Of course, there are myriad factors to consider here. One other is the price of treatment and medication for mental illness. Generally, wealthier people get the best mental health treatment. It is usually not the people who actually need help the most that get good treatment – or any treatment at all, for that matter. If this is the case, then we might assume that a great deal of the people who are unemployed, underemployed, losing their homes and in general economic ruin, will not necessarily be the ones who seek (or are able to search out) help for depression. If this is the case, then we might actually see a decrease in the rates of depression, as people who might once have been able to afford help for a mild form of depression may not be able to seek help for more intense symptoms. And, the population that is likely to still be employed (minus some wall street execs) are the people who can afford treatment. They are not affected by the economic crisis in the same way.

Jobless Filings at Highest Point Since November

Depression, in The Blackwell Dictionary of Modern Social Thought

On August 4, Federal Judge Vaughn R. Walker struck down California’s ban on same sex marriage ruling that the prohibition violated the right to equal protection as afforded by the United States Constitution.  Judge Walker went to great lengths to lodge his ruling in an extensive review of the facts presented. Ultimately, he determined,

“Proposition 8 fails to advance any rational basis in singling out gay men and lesbians for denial of a marriage license. Indeed, the evidence shows Proposition 8 does nothing more than enshrine in the California Constitution the notion that opposite-sex couples are superior to same-sex couples. Because California has no interest in discriminating against gay men and lesbians, and because Proposition 8 prevents California from fulfilling its constitutional obligation to provide marriages on an equal basis, the court concludes that Proposition 8 is unconstitutional.”

Walker also noted, “Indeed, the evidence shows Proposition 8 does nothing more than enshrine in the California Constitution the notion that opposite-sex couples are superior to same-sex couples.”

Proposition 8 as well as the military policy of “Don’t ask don’t tell,” has kept the debate over the equal rights and protections of individuals who are gay or lesbian a contentious topic for political debate. The dialog generally centers around the acceptance or rejection of gays and lesbians within the U.S. legal system and society as a whole. However, very rarely during these debates is serious public attention given to the implications of these conversations the adolescence and young adults who are beginning to become sensitive to their own sexuality. more...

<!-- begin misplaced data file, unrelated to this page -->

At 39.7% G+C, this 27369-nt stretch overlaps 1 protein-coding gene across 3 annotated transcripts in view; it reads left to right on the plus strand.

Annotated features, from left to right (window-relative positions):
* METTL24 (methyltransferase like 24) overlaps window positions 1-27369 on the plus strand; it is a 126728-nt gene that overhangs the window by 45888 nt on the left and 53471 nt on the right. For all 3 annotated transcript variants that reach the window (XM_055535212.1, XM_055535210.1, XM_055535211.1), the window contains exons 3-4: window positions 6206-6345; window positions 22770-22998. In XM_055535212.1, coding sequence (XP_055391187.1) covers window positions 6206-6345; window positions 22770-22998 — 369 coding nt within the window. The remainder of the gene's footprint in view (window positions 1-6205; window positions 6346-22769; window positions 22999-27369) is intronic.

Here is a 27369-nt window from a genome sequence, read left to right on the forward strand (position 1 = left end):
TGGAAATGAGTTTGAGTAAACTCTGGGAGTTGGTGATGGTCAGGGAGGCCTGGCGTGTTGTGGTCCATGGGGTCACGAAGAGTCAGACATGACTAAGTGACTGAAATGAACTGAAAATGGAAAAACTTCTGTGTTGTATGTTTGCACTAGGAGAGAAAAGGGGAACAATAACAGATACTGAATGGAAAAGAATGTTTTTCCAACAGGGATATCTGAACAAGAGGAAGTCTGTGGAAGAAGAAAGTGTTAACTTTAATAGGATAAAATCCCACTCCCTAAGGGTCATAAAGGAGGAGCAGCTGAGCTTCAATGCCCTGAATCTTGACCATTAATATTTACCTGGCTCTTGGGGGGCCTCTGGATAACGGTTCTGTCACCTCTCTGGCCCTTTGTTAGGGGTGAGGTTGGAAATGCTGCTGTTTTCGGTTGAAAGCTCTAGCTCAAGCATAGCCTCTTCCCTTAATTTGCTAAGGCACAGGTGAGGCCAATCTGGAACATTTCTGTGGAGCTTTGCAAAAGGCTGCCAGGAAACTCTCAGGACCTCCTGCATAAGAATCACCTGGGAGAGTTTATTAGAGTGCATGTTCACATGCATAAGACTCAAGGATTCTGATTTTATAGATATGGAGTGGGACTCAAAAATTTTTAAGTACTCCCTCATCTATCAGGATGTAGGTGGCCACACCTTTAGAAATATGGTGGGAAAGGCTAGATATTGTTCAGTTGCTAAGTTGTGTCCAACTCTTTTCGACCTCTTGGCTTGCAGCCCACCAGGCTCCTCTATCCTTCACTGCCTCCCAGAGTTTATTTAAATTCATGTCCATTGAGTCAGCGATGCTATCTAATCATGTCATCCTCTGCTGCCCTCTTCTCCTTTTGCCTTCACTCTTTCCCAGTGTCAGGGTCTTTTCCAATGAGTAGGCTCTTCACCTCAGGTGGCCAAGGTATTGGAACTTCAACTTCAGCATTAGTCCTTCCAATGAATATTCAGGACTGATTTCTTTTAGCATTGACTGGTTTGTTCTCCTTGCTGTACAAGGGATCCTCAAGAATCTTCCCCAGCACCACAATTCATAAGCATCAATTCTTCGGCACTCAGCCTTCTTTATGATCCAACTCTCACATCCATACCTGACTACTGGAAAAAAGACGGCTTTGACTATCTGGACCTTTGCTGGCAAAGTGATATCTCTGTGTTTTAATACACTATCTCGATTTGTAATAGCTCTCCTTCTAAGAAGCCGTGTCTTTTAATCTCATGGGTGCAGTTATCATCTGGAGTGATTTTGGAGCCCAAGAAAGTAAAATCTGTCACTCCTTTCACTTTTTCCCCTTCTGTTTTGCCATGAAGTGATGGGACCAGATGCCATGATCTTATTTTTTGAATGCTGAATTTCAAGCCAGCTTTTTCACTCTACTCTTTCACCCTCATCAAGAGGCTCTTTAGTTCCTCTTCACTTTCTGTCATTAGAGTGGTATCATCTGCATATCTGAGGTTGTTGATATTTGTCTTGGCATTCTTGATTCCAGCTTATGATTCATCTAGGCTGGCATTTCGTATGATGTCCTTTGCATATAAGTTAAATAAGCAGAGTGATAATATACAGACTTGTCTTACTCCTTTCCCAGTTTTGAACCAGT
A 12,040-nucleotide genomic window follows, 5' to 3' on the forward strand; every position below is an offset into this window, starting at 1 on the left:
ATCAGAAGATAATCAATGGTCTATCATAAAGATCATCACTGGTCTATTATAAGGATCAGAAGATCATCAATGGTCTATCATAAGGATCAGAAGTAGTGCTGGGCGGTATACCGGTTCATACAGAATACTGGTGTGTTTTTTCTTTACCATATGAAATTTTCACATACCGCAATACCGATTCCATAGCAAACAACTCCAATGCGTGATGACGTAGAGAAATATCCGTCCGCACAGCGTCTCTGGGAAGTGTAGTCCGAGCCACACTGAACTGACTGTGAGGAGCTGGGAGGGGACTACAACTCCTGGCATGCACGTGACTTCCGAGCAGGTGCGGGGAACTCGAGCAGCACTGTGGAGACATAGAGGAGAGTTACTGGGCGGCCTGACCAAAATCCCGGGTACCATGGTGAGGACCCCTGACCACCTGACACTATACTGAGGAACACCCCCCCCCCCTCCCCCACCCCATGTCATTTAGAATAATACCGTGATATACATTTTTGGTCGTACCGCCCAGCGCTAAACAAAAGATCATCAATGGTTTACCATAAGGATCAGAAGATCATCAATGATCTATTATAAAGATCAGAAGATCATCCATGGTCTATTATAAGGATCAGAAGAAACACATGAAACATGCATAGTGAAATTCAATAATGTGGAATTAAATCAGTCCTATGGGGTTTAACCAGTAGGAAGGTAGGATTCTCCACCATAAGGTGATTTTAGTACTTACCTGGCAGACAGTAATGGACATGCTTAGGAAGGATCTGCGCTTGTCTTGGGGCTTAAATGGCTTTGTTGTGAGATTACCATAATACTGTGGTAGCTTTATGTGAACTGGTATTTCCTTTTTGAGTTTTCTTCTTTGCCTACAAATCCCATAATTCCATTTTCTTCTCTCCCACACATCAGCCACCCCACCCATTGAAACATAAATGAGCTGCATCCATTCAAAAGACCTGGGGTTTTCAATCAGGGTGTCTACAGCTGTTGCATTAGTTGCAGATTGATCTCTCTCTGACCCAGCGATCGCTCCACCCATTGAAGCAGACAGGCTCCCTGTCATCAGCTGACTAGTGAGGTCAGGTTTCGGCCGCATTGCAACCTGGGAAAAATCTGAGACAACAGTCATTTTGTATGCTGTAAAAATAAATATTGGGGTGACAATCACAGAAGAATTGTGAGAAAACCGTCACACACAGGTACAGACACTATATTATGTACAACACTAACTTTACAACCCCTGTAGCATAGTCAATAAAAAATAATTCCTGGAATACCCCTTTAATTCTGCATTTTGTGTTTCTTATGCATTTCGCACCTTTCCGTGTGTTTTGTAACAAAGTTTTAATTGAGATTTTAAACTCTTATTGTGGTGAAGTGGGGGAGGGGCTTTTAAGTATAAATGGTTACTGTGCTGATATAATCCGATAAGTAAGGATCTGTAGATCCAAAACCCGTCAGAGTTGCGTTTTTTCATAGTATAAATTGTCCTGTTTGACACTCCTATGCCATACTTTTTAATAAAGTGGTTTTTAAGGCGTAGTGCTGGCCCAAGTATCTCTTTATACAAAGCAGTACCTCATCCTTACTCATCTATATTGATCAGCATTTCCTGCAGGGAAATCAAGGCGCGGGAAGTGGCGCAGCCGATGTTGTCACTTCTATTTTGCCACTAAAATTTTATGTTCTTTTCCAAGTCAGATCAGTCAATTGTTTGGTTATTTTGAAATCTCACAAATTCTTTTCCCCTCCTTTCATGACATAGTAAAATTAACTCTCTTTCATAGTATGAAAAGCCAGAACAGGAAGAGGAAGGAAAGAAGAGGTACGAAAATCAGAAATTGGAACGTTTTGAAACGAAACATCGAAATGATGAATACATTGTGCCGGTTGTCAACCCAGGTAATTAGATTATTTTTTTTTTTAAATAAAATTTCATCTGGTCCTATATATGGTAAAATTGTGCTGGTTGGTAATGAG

By Rachael Liberman

Now that Wyclef Jean has officially announced his bid for president of Haiti, serious questioning has (temporarily) replaced snap skepticism in an attempt to understand the recording artists’ motives, plans and eligibility. While Jean’s “Open Letter” offered a characterization of his emotional investment, a recent interview with Rolling Stone offers more campaign-specific clues. According to a report posted on the magazine’s website today (10 August): “Jean says ‘the number one problem in Haiti is corruption,’ and in addition to repairing the nation’s infrastructure, he would make it a priority to move all of the earthquake-displaced citizens out of their makeshift tent cities and into ‘agrarian villages’ that will provide basic necessities like food, water and shelter. Jean also foresees a solution for the unemployment problem. ‘With everything going on in Haiti right now, the contracts that will be coming in within the next six months to a year, you should be able to put a population to work right now’.” The FAQ section of his campaign website offers additional outlines for change on issues such as education and poverty, but it refrains from any concrete political plans. Citing Nelson Mandela as a significant influence, Jean is running as a non-partisan “neutral” candidate under the “Viv Ansamn” (“Live Together”) party, which is primarily interested in hearing multiple points of view rather than staunchly sticking to one ideological perspective.